23 January, 2016 (published)
23 January, 2016 (last modified)

Solving problems with Windows printers and printer drivers

printerI have two HP printers that are a few years old: LaserJet 4050 and Color Laser Jet CP2025. Both printers are connected to local desktops through a USB connection. Both printers witnessed my upgrading from Windows 7 up to Windows 10. I kept on having problems: the operating system did not recognize the printers, so I had to add them manually. Basically the communication between the printers and the OS failed. So I removed the printer devices and added them again. No avail. Downloaded HP printer drivers. Even worse because they only have a Universal Printer Driver. >> >>

 

20 December, 2015 (published)
20 December, 2015 (last modified)

Fighting the dll hell of Windows

hellAt first sight it looks sensible to put all functions your application needs inside your application. However, it would make your application very big and very difficult to manage. Whenever there is a function that you use - like printing something or saving a file - is being updated by the operating system you have to rebuild and relink your application. That is crazy. So thousands of mundane functions are supplied by the operating system and the only thing your application does is calling them. Software development kits supplied by the company that is responsible for the operating system in question will tell the developer how to use these system functions. >> >>

 

20 December, 2015 (published)
22 December, 2015 (last modified)

Prevent and detect source code tampering

hackerThese days the security professionals are upset about two malicious vulnerabilities found in the firewalls of ScreenOS, a product of Juniper. Wild speculations are put forward as to who did it, when it was done, how it was done and where it was it done. The two problems appear to be of the form of a backdoor. Exactly the type of backdoor security agencies like NSA want to have installed by US software companies. >> >>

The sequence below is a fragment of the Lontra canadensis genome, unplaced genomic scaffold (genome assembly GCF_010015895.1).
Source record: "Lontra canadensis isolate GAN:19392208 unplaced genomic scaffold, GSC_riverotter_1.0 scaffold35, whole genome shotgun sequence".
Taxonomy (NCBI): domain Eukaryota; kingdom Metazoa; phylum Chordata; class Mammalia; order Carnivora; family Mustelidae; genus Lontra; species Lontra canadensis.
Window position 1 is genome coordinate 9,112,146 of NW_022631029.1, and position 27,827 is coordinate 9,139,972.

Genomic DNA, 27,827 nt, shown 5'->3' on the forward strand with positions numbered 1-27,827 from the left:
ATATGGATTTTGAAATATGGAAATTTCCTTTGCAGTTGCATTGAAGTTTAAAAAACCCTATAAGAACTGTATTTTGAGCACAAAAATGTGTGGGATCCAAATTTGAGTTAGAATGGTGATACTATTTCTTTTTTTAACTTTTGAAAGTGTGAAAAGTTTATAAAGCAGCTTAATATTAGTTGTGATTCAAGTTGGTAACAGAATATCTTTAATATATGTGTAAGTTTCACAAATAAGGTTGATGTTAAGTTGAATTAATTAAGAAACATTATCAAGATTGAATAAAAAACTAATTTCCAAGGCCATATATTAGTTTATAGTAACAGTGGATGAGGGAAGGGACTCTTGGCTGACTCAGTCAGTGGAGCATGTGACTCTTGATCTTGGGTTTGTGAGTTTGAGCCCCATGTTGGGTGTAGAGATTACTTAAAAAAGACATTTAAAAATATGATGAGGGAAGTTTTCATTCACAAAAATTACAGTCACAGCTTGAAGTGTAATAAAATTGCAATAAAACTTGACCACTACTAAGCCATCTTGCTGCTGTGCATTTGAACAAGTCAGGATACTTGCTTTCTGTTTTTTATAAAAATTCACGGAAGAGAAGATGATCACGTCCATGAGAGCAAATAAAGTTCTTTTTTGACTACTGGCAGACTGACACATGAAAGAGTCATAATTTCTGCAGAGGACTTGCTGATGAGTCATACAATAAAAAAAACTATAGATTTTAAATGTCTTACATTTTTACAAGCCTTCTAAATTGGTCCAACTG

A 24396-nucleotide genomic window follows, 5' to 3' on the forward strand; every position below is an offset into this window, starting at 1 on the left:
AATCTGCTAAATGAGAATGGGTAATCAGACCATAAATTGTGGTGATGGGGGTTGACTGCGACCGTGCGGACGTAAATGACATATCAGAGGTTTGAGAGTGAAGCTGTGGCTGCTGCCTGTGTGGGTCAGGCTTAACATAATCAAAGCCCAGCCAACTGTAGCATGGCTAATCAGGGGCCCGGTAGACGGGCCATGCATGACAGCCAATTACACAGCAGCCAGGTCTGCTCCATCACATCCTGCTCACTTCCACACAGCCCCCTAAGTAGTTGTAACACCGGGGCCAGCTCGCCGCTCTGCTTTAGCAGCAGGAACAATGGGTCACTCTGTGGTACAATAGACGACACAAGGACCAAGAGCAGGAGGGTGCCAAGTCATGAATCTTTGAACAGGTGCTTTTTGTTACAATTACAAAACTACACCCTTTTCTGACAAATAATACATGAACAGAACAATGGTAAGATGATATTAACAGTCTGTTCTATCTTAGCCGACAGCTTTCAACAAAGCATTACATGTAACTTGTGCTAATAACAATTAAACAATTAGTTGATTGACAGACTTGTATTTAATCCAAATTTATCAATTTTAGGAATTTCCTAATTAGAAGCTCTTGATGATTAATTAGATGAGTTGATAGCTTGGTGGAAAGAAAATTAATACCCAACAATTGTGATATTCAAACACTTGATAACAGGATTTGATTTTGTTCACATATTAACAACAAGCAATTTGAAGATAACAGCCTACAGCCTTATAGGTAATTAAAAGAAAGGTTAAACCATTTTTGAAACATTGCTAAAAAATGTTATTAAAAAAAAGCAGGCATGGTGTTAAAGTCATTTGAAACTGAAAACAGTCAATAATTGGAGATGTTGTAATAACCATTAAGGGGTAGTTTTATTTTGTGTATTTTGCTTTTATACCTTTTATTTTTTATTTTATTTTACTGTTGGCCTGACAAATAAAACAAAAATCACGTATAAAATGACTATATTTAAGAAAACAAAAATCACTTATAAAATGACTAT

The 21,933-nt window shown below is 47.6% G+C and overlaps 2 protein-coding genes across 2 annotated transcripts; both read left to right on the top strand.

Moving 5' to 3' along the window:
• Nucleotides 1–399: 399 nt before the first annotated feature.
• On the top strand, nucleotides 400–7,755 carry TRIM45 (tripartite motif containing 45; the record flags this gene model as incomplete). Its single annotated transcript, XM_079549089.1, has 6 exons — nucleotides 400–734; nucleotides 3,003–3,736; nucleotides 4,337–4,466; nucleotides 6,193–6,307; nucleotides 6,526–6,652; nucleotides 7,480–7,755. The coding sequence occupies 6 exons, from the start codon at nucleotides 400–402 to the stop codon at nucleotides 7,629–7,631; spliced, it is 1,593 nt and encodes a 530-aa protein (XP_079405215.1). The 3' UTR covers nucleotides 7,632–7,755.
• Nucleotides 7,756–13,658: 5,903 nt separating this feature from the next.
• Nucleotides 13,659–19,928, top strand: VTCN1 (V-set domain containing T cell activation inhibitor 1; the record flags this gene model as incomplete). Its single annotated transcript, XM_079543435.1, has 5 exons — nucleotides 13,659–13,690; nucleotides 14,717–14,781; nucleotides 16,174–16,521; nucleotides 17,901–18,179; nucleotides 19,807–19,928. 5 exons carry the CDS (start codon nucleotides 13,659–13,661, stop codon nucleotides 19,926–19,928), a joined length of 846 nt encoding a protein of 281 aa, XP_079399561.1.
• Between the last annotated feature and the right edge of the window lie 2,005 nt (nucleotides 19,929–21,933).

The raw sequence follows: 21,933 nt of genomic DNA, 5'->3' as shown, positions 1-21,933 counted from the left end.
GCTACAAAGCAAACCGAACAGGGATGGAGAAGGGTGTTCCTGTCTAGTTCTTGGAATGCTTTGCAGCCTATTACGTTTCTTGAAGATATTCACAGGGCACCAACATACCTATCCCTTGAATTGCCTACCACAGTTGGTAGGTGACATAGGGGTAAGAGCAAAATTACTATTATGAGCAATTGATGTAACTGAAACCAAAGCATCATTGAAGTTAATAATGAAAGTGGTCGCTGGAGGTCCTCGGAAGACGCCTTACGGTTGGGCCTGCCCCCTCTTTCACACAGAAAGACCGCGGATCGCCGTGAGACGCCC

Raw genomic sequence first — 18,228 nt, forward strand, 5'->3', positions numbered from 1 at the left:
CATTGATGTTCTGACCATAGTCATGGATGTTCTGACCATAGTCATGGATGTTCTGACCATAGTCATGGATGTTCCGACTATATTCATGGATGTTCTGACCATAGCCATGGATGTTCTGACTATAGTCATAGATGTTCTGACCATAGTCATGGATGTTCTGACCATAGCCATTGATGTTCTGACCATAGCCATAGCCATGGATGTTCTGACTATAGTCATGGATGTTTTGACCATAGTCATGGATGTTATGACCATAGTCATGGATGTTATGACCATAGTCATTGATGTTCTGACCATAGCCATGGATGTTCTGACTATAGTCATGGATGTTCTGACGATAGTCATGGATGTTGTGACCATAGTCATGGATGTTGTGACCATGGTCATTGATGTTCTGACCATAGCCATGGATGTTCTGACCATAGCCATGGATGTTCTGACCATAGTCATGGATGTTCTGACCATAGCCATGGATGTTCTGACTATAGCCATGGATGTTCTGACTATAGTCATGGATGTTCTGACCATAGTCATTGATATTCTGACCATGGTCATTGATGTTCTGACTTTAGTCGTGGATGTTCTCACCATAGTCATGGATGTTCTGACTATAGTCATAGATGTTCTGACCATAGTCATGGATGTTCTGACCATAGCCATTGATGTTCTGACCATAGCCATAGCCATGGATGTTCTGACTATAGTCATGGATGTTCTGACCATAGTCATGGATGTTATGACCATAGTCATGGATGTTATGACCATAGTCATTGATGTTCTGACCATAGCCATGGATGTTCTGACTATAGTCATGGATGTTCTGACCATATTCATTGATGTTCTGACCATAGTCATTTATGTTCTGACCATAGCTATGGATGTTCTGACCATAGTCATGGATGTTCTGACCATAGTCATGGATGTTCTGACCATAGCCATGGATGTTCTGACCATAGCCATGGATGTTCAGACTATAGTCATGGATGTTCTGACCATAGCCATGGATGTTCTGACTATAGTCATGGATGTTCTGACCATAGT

9 December, 2015 (published)
  9 December, 2015 (last modified)

Compiling OpenSSL on Windows (msvc)

visual_studiolpngThe present post is a recipe for building the static and dynamic OpenSSL libraries for all versions of OpenSSL on the Windows platform, viz. msvc32 and msvc64. We are using the Microsoft Visual Studio 2013 C++ compiler. In another posts we treat the mingw (Minimal GNU for Windows) toolchain. Our goal is to have in the end the following libraries (each for 32bit and 64bit that all have 32 in their name even then 64bit versions): >> >>

 

  7 December, 2015 (published)
  3 February, 2016 (last modified)

Undefined reference to WinMain@16 when compiling OpenSSL

The error message as given in the title occurs regularly when compiling OpenSSL. In our case the cause was always the incorrect decompressing of file links of the source tarball with a Windows zip utility. Use the GNU tar and these problems will be gone. >> >>